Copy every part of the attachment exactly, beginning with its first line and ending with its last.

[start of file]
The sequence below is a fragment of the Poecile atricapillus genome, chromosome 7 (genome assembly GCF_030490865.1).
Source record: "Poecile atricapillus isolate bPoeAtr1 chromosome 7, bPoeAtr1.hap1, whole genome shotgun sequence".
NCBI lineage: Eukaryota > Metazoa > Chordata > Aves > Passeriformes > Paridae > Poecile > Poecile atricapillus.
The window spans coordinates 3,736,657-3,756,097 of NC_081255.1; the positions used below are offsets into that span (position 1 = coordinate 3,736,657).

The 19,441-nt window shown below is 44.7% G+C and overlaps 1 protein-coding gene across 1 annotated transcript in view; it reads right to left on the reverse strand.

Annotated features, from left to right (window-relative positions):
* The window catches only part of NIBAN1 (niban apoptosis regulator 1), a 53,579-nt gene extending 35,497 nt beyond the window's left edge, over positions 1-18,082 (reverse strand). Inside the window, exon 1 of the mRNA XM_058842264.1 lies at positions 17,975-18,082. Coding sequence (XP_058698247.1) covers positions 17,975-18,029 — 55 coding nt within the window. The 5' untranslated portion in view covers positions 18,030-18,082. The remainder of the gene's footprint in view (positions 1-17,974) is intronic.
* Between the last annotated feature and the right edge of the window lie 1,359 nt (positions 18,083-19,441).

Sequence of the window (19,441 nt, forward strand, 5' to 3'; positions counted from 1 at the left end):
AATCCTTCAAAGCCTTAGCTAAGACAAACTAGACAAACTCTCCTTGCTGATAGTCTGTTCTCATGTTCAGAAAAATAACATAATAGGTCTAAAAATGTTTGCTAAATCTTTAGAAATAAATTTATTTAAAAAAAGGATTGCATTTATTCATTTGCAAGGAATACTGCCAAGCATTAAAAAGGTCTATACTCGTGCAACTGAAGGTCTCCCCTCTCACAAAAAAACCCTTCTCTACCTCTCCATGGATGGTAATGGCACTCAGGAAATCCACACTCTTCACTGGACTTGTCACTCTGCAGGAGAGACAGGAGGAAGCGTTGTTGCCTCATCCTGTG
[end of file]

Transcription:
The sequence below is a fragment of the Poecile atricapillus genome, chromosome 7 (genome assembly GCF_030490865.1).
Source record: "Poecile atricapillus isolate bPoeAtr1 chromosome 7, bPoeAtr1.hap1, whole genome shotgun sequence".
NCBI lineage: Eukaryota > Metazoa > Chordata > Aves > Passeriformes > Paridae > Poecile > Poecile atricapillus.
The window spans coordinates 3,736,657-3,756,097 of NC_081255.1; the positions used below are offsets into that span (position 1 = coordinate 3,736,657).

The 19,441-nt window shown below is 44.7% G+C and overlaps 1 protein-coding gene across 1 annotated transcript in view; it reads right to left on the reverse strand.

Annotated features, from left to right (window-relative positions):
* The window catches only part of NIBAN1 (niban apoptosis regulator 1), a 53,579-nt gene extending 35,497 nt beyond the window's left edge, over positions 1-18,082 (reverse strand). Inside the window, exon 1 of the mRNA XM_058842264.1 lies at positions 17,975-18,082. Coding sequence (XP_058698247.1) covers positions 17,975-18,029 — 55 coding nt within the window. The 5' untranslated portion in view covers positions 18,030-18,082. The remainder of the gene's footprint in view (positions 1-17,974) is intronic.
* Between the last annotated feature and the right edge of the window lie 1,359 nt (positions 18,083-19,441).

Sequence of the window (19,441 nt, forward strand, 5' to 3'; positions counted from 1 at the left end):
AATCCTTCAAAGCCTTAGCTAAGACAAACTAGACAAACTCTCCTTGCTGATAGTCTGTTCTCATGTTCAGAAAAATAACATAATAGGTCTAAAAATGTTTGCTAAATCTTTAGAAATAAATTTATTTAAAAAAAGGATTGCATTTATTCATTTGCAAGGAATACTGCCAAGCATTAAAAAGGTCTATACTCGTGCAACTGAAGGTCTCCCCTCTCACAAAAAAACCCTTCTCTACCTCTCCATGGATGGTAATGGCACTCAGGAAATCCACACTCTTCACTGGACTTGTCACTCTGCAGGAGAGACAGGAGGAAGCGTTGTTGCCTCATCCTGTG